The Breakfast Table

Ewing, Sprewell, and School Vouchers

Dear Cathy,

Of course, you are right about the complexity of the questions involved in deciding if and where and when and for whom the United States should exercise its military might if not strictly for causes of clear national interest. I agree with you completely about the nobility of the idea of natural (which is to say trans-cultural and trans-historical and trans-racial) rights, and was I acutely aware that my sketchy suggestion about defending Western-Judeo-Christian-liberal-democratic civilization could sound a lot like a rationale for helping only white people. Indeed, this thought was making me uneasy even as I keyed in my message. So, I am willing to grant your point that my suggestion was far too simple for such a complex problem. But I remain confused about this. Do we have strictly humanitarian obligations? If so, how do we decide to intervene in one situation and not in another? In Kosovo and not in Rwanda? Is it a question to some extent of viability? Maybe there was no way we could have played a constructive role in Rwanda? It seems hard enough in Kosovo, where we know who the bad guys are. Or am I just rationalizing a white Eurocentric bias that goes against the very Western idea of natural rights that I hold dear? But then again doesn’t this argument lead to humanitarian paralysis? We obviously can’t intervene in every situation of tyranny and genocide accross the globe. But does that mean we should not intervene in any? Can you help me with this?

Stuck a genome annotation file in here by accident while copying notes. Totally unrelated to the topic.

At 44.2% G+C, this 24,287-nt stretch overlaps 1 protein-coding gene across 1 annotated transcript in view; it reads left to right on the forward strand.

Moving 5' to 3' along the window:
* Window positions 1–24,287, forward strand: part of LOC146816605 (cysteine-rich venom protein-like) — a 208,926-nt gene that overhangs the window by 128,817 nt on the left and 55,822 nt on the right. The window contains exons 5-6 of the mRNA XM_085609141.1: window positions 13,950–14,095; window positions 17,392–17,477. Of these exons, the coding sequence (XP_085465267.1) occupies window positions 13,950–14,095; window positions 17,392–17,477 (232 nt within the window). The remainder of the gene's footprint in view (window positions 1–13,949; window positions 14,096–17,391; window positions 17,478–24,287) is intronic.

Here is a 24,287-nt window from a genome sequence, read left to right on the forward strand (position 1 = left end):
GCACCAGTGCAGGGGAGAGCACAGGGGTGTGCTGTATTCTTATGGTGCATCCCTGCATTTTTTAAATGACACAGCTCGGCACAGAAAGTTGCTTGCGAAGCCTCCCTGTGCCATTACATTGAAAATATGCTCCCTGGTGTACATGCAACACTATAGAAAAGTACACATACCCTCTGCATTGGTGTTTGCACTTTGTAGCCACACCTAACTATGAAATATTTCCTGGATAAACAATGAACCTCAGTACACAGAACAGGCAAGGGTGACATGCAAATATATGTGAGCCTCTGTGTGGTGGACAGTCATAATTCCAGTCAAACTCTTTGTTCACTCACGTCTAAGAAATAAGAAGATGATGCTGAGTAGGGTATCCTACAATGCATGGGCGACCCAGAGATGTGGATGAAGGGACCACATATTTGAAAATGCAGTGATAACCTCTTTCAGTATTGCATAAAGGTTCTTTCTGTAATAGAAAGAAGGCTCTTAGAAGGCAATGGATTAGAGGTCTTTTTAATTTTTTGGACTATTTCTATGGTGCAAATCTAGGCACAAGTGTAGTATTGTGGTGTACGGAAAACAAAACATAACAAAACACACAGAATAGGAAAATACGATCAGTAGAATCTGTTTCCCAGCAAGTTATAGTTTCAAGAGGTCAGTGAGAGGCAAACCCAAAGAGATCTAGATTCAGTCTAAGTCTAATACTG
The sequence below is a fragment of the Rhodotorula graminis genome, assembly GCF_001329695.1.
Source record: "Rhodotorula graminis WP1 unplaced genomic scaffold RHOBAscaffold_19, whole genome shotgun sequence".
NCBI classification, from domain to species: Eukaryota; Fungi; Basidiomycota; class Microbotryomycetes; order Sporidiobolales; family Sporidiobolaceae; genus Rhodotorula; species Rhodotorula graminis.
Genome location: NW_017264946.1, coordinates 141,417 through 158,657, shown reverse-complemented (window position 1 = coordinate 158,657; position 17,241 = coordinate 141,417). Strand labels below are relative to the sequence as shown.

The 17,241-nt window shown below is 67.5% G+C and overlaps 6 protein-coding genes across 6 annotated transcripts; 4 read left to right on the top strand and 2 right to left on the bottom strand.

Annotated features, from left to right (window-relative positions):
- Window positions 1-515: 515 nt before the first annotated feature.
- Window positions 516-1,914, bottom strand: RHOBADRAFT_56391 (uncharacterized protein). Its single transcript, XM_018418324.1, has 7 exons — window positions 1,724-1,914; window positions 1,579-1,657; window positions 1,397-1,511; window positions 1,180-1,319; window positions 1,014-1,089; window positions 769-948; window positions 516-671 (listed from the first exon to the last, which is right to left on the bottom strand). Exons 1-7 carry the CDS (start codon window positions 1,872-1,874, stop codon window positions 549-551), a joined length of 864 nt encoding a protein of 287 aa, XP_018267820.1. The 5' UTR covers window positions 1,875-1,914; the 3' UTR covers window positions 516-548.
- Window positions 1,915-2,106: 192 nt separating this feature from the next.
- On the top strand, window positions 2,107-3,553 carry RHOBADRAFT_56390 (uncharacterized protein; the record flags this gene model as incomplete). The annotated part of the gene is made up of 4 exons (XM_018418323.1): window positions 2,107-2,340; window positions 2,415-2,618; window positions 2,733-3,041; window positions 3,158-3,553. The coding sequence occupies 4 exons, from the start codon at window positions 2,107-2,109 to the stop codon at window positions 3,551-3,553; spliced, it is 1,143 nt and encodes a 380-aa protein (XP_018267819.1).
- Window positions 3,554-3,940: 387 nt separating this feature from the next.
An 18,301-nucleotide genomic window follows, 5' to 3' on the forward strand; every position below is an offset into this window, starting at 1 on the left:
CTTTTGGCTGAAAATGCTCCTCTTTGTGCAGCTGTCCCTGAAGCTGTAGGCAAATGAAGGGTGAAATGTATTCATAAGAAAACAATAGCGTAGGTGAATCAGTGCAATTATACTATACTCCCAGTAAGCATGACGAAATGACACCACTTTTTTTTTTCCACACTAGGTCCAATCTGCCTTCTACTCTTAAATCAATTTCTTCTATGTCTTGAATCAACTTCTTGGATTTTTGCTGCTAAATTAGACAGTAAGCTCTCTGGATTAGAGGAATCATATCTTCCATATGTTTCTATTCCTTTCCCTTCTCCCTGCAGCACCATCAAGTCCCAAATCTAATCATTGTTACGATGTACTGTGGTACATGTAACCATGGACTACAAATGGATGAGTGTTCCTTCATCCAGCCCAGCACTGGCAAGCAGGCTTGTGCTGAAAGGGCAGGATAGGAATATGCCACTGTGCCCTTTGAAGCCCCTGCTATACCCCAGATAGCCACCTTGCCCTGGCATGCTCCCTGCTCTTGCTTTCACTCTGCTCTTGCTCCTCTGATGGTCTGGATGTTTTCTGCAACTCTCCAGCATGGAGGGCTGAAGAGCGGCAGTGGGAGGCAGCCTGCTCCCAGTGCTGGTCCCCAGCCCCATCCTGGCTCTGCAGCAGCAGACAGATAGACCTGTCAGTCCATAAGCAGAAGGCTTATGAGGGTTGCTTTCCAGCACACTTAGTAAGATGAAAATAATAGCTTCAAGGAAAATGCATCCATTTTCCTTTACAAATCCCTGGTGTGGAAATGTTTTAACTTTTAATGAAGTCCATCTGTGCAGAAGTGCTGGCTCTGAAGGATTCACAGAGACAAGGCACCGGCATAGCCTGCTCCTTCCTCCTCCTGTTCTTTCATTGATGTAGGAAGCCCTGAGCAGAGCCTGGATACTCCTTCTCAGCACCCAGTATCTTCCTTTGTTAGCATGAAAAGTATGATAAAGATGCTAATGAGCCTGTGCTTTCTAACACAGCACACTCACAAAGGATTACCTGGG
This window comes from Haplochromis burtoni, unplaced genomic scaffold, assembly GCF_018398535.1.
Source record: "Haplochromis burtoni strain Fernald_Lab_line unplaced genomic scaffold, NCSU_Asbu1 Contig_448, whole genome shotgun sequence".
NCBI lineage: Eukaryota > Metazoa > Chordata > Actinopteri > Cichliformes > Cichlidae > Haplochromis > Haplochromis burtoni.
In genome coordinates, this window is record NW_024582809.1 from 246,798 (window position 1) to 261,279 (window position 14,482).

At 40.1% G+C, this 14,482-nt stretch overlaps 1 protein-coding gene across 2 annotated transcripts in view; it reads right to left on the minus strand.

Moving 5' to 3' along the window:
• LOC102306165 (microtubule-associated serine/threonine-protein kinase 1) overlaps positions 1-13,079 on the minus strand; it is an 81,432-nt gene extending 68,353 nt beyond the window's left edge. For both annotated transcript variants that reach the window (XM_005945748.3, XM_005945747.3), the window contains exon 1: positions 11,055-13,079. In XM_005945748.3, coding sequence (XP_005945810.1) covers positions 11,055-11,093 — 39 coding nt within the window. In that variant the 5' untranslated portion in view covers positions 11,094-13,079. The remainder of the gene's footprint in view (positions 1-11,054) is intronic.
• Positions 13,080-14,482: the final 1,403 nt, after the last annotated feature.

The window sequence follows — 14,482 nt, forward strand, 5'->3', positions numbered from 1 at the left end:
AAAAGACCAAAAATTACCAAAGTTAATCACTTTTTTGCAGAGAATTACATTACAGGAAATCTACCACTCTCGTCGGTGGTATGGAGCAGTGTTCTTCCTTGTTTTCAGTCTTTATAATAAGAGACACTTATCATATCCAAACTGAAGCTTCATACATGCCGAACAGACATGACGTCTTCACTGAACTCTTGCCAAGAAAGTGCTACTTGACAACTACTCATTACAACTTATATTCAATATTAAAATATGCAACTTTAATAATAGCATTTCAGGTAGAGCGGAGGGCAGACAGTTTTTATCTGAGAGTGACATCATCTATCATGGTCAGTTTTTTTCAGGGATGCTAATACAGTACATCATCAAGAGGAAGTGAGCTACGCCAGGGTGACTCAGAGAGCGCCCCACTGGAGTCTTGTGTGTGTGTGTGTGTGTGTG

And while I’m asking for help, I’d love to hear you flesh out the school vouchers idea a bit further. I am sympathetic to the idea in theory, and it seems as if it should at least be tried in a few states. But I don’t understand exactly what advocates of school vouchers envision. Will everyone go to private schools? Again, I have no problem with this idea in theory, but is it safe to assume that a private market of education will quickly evolve to a point where everyone may be accommodated? If not, what does happen to those who are not? Will states still be obliged to provide education for them? But if these schools are not really subject to market pressures, why should we assume that they will be better than the current ones? As I hope you can tell, I am interested in this idea and this issue, and open-minded about it, but not very well-informed. Can you help me on this one too?

And yes, I’m thrilled about the Knicks. They have needed a creative offensive player like Sprewell for years and years. It’s a pleasure now to watch them, especially when they win. I just hope that Patrick, God bless the old warrior, is not still harboring illusions that he will again be the go-to-guy when his Achilles’ heals (no pun intended).

Looking forward to hearing from you again.